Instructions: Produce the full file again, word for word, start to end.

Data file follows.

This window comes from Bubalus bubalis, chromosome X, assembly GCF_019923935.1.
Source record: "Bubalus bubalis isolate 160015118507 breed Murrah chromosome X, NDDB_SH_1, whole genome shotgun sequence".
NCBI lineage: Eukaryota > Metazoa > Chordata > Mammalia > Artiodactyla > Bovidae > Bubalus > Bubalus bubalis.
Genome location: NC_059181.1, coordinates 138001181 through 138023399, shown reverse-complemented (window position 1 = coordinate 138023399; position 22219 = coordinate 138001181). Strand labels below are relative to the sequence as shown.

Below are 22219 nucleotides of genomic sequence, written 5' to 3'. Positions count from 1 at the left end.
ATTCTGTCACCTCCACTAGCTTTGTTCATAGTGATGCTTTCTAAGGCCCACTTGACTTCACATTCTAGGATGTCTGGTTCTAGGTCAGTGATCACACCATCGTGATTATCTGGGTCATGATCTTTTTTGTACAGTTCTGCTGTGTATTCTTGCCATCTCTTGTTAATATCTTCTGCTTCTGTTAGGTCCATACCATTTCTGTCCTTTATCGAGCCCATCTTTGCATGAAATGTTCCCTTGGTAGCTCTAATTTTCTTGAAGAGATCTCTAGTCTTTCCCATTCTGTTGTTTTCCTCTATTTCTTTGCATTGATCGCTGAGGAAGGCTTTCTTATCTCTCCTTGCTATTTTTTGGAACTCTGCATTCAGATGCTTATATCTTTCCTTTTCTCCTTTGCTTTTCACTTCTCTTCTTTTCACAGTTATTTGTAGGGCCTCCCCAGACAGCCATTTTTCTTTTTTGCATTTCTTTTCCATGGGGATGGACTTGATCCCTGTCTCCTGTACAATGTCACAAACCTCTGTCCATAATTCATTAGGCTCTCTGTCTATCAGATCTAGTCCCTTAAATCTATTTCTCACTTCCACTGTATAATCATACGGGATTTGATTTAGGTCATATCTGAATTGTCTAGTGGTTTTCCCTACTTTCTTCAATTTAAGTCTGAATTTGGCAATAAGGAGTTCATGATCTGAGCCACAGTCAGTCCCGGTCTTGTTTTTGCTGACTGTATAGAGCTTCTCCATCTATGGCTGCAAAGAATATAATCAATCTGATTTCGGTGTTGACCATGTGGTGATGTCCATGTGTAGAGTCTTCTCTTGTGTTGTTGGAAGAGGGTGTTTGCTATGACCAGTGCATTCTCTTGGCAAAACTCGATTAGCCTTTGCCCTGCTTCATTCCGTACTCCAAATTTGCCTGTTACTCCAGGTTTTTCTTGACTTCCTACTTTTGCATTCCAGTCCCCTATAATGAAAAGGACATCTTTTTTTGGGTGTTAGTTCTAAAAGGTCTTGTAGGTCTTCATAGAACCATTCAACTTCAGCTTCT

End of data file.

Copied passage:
This window comes from Bubalus bubalis, chromosome X, assembly GCF_019923935.1.
Source record: "Bubalus bubalis isolate 160015118507 breed Murrah chromosome X, NDDB_SH_1, whole genome shotgun sequence".
NCBI lineage: Eukaryota > Metazoa > Chordata > Mammalia > Artiodactyla > Bovidae > Bubalus > Bubalus bubalis.
Genome location: NC_059181.1, coordinates 138001181 through 138023399, shown reverse-complemented (window position 1 = coordinate 138023399; position 22219 = coordinate 138001181). Strand labels below are relative to the sequence as shown.

Below are 22219 nucleotides of genomic sequence, written 5' to 3'. Positions count from 1 at the left end.
ATTCTGTCACCTCCACTAGCTTTGTTCATAGTGATGCTTTCTAAGGCCCACTTGACTTCACATTCTAGGATGTCTGGTTCTAGGTCAGTGATCACACCATCGTGATTATCTGGGTCATGATCTTTTTTGTACAGTTCTGCTGTGTATTCTTGCCATCTCTTGTTAATATCTTCTGCTTCTGTTAGGTCCATACCATTTCTGTCCTTTATCGAGCCCATCTTTGCATGAAATGTTCCCTTGGTAGCTCTAATTTTCTTGAAGAGATCTCTAGTCTTTCCCATTCTGTTGTTTTCCTCTATTTCTTTGCATTGATCGCTGAGGAAGGCTTTCTTATCTCTCCTTGCTATTTTTTGGAACTCTGCATTCAGATGCTTATATCTTTCCTTTTCTCCTTTGCTTTTCACTTCTCTTCTTTTCACAGTTATTTGTAGGGCCTCCCCAGACAGCCATTTTTCTTTTTTGCATTTCTTTTCCATGGGGATGGACTTGATCCCTGTCTCCTGTACAATGTCACAAACCTCTGTCCATAATTCATTAGGCTCTCTGTCTATCAGATCTAGTCCCTTAAATCTATTTCTCACTTCCACTGTATAATCATACGGGATTTGATTTAGGTCATATCTGAATTGTCTAGTGGTTTTCCCTACTTTCTTCAATTTAAGTCTGAATTTGGCAATAAGGAGTTCATGATCTGAGCCACAGTCAGTCCCGGTCTTGTTTTTGCTGACTGTATAGAGCTTCTCCATCTATGGCTGCAAAGAATATAATCAATCTGATTTCGGTGTTGACCATGTGGTGATGTCCATGTGTAGAGTCTTCTCTTGTGTTGTTGGAAGAGGGTGTTTGCTATGACCAGTGCATTCTCTTGGCAAAACTCGATTAGCCTTTGCCCTGCTTCATTCCGTACTCCAAATTTGCCTGTTACTCCAGGTTTTTCTTGACTTCCTACTTTTGCATTCCAGTCCCCTATAATGAAAAGGACATCTTTTTTTGGGTGTTAGTTCTAAAAGGTCTTGTAGGTCTTCATAGAACCATTCAACTTCAGCTTCT